One of Scotland’s leading conservation bodies has appointed a woman to its
top job for the first time, with Anne McCall becoming director of RSPB
Scotland at the end of the month.
She has already been with the RSPB for nearly 19 years, having joined in
1998 as a member of the society’s planning team, working on cases like the
Lingerbay superquarry on Harris, the giant Lewis windfarm and the inquiry
into Donald Trump golf course in Aberdeenshire.
Most recently she held the role of regional director for south and west
Last year Stuart Housden, who has been at the helm since 1994, announced he
would retire from the director’s post at the end of May.
Ms McCall, brought up near Stranraer, studied politics, history and law at
the University of Edinburgh, before completing a post-graduate course in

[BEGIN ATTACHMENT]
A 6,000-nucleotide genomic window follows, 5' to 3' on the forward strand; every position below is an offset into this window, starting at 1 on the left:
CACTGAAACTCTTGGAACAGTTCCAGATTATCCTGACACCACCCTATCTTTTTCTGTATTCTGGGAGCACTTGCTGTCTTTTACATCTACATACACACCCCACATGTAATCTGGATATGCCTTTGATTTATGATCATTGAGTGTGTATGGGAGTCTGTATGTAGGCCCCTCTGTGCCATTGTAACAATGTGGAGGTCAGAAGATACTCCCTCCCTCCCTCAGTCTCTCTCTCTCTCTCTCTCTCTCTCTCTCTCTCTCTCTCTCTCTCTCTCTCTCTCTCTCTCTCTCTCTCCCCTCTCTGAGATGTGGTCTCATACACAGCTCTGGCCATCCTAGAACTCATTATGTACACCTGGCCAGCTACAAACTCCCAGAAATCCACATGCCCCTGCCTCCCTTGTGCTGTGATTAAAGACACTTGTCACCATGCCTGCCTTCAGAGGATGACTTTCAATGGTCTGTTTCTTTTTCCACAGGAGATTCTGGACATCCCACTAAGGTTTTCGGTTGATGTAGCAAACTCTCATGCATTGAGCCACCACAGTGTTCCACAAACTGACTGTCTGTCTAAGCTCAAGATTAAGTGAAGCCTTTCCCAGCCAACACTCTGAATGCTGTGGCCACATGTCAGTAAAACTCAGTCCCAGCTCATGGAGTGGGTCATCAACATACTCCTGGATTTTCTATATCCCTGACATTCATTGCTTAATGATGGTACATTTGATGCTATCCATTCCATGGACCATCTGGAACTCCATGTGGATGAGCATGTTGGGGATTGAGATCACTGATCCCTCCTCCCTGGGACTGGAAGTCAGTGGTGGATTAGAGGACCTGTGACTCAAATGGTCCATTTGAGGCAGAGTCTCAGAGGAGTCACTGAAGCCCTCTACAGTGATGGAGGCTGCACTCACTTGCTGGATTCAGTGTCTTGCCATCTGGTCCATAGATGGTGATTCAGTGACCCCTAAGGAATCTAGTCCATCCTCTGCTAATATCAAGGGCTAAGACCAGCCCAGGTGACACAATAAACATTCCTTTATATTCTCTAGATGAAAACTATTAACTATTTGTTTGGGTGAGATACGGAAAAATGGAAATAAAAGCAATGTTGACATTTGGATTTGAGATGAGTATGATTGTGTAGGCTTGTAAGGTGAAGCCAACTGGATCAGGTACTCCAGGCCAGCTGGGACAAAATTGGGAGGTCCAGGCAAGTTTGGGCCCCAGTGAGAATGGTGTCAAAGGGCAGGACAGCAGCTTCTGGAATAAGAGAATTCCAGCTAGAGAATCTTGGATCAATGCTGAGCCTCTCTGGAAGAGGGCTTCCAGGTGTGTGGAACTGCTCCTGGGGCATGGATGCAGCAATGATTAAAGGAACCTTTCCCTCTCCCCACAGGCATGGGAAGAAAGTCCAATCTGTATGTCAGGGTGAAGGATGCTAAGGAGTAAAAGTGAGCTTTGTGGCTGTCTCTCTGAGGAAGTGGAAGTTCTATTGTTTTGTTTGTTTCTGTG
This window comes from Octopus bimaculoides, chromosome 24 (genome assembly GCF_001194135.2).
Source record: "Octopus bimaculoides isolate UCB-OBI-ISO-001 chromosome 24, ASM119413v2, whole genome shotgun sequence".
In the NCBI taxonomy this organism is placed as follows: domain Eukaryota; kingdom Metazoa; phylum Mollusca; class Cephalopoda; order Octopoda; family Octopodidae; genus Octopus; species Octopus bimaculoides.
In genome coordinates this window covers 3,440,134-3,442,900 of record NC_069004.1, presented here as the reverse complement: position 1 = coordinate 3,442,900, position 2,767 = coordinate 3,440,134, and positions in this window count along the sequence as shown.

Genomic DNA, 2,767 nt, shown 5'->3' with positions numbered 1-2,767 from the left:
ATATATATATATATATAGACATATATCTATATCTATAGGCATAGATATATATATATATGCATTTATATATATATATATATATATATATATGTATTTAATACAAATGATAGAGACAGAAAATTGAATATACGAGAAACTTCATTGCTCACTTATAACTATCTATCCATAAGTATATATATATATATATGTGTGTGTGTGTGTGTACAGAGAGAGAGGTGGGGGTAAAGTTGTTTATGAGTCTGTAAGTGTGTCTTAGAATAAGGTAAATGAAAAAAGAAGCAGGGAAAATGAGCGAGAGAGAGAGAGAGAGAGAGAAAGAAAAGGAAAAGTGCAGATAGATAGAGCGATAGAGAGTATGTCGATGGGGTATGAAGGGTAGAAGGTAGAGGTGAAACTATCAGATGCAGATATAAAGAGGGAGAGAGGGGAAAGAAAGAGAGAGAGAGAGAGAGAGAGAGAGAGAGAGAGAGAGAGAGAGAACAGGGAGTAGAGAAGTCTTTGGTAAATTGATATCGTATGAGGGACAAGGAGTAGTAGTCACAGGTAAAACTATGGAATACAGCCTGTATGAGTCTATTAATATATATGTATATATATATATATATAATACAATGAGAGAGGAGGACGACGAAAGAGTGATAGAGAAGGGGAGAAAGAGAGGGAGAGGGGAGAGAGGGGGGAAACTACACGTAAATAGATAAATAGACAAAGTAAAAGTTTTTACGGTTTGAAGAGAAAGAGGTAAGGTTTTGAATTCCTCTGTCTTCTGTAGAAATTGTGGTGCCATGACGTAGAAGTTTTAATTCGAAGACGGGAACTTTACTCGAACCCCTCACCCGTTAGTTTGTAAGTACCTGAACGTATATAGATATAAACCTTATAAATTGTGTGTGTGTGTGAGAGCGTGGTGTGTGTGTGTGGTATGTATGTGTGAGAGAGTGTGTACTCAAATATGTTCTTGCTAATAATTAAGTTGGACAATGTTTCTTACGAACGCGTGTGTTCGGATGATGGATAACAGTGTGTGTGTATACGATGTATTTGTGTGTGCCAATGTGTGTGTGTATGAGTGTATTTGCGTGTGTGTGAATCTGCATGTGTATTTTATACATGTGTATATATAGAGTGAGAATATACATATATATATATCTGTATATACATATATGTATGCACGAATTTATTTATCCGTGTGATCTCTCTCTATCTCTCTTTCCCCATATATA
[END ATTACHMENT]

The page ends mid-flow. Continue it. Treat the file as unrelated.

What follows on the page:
town planning at Heriot-Watt University. She is an accredited member of the
Royal Town Planning Institute and was a Convenor of the institute in 2004.
She said: “The natural world is under threat like never before but for many
of the problems there are also solutions, if we can find the resources and
the will to apply them.
“I aim to work with other organisations and individuals from across all
sectors, through collaboration and partnership, with the ambition of
reversing the current downward trajectory for so many of our species and
habitats. Consigning future generations to lives without the critical
mental and physical elements a healthy environment provides would be a
shameful legacy and I will do my utmost to ensure that doesn’t happen.”
RSPB Scotland’s landholding amounts to 77 nature reserves from Shetland to
Galloway, totalling some 177,985 acres. It is the biggest nature
conservation estate in Scotland and supports thousands of rare and
threatened species. it employs around 350 full time staff.